In addition to his other dubious titles, François Hollande has moved in the space of two years from the great hope against Sarkozy to the mainstream candidate unable to keep the FN out of the Elysée. At a time when the UMP seems to be steering unambiguously towards neoliberal economics, the national-protectionist agenda of economic redistribution endorsed by the FN since 2011 represents an even bigger challenge for a president in search of a new political path between old-fashioned French socialism and social-liberalism 2.0. Hopes that the FN would embarrass itself in local government after the municipal elections last year have been in vain. Political scandals involving FN mayors such as Fabien Engelmann in Hayange have received relatively little publicity, compared with the amount of press coverage of the FN’s vicissitudes in Toulon or Vitrolles in the late 1990s, which corroborates the increasing ‘normalization’ of the party in the eyes of a majority of the French. The spectacle of national government has proved far more watchable for most voters. All that is required of the FN over the next two years is maintain party discipline, avoid the corruption scandals which marred its previous forays into regional office, and repeat the more measured presidential campaign of 2012. Whilst victory in the presidentials is out of reach, if the mainstream Right show any strategic nous whatsoever, progression to the second round is probably guaranteed.


Welcome to '500Signatures', for analysis and commentary on French politics and elections

This blog is produced by Jocelyn Evans (University of Leeds) and Gilles Ivaldi (University of Nice)

Politicizing terror: terrorism and the 2017 presidential race
Hollande’s calculation behind the French socialist presidential primary
Is the French 2017 presidential battle already over?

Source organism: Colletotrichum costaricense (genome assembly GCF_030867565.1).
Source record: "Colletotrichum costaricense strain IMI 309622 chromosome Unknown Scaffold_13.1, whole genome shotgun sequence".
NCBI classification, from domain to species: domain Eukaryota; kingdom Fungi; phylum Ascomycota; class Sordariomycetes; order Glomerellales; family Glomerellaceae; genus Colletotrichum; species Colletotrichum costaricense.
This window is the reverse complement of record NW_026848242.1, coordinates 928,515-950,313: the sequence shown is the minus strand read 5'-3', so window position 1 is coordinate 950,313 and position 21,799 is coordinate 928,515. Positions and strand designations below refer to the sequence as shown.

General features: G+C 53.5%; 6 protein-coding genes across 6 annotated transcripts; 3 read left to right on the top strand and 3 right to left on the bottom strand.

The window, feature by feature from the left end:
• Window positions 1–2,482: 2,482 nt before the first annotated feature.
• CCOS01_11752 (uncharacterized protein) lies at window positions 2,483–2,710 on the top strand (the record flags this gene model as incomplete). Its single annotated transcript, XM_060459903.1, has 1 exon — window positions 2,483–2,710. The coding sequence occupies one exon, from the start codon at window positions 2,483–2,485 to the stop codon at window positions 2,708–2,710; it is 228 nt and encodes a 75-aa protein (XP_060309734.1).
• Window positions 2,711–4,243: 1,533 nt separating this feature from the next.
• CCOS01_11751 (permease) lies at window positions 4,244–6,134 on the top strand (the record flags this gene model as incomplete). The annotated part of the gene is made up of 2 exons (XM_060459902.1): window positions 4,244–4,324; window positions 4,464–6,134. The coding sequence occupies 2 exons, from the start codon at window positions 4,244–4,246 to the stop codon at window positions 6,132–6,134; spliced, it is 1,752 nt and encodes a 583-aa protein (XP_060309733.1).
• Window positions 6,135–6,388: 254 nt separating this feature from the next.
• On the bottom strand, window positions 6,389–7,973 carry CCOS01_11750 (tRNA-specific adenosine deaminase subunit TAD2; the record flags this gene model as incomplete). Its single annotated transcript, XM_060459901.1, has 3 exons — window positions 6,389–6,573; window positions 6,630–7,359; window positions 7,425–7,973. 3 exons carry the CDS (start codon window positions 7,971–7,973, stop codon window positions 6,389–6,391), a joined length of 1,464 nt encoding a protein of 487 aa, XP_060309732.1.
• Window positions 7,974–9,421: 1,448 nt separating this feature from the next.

Estimating Marine Le Pen’s 2017 presidential vote share
Walking a fine line? Hollande and the French Left
All roads lead to Rome: French parties on the way to the 2017 presidentials
Ils ne passeront pas – the stemming of the FN tide in the regional run-offs
The FN on the threshold of regional government
Regional elections and the anti-Muslim backlash
Politics in a time of war?
A right-wing landslide but no far-right tsunami: the departmental election run-off
The Front national is not France’s first party
What to expect in next month’s French departmental elections
Departmentals 2015: the new French elections no-one seems to care about
- Beta-testing social-liberalism 2.0
France’s new earthquake election? The FN in the European elections

posts have been published
since 10 January 2012

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Jocelyn Evans [@JocelynAJEvans] is Professor of Politics at the University of Leeds

Gilles Ivaldi is a CNRS researcher in political science based at the University of Nice



- Forecasting the FN vote in Second-Order elections (updated 12 May 2014)

- Forecasting the FN vote in Second-Order elections (Jan. 2014)

- Polling scores by polling type (CATI v CAWI) (updated 20 April 2012)

- Estimating Marine Le Pen's vote in the 2012 presidentials: an experiment (November 2011)

- Data for the 2011 expert forecast survey (in CSV file)



Last modified on Monday 25 April 2016
Copyright Gilles Ivaldi - @2012-2014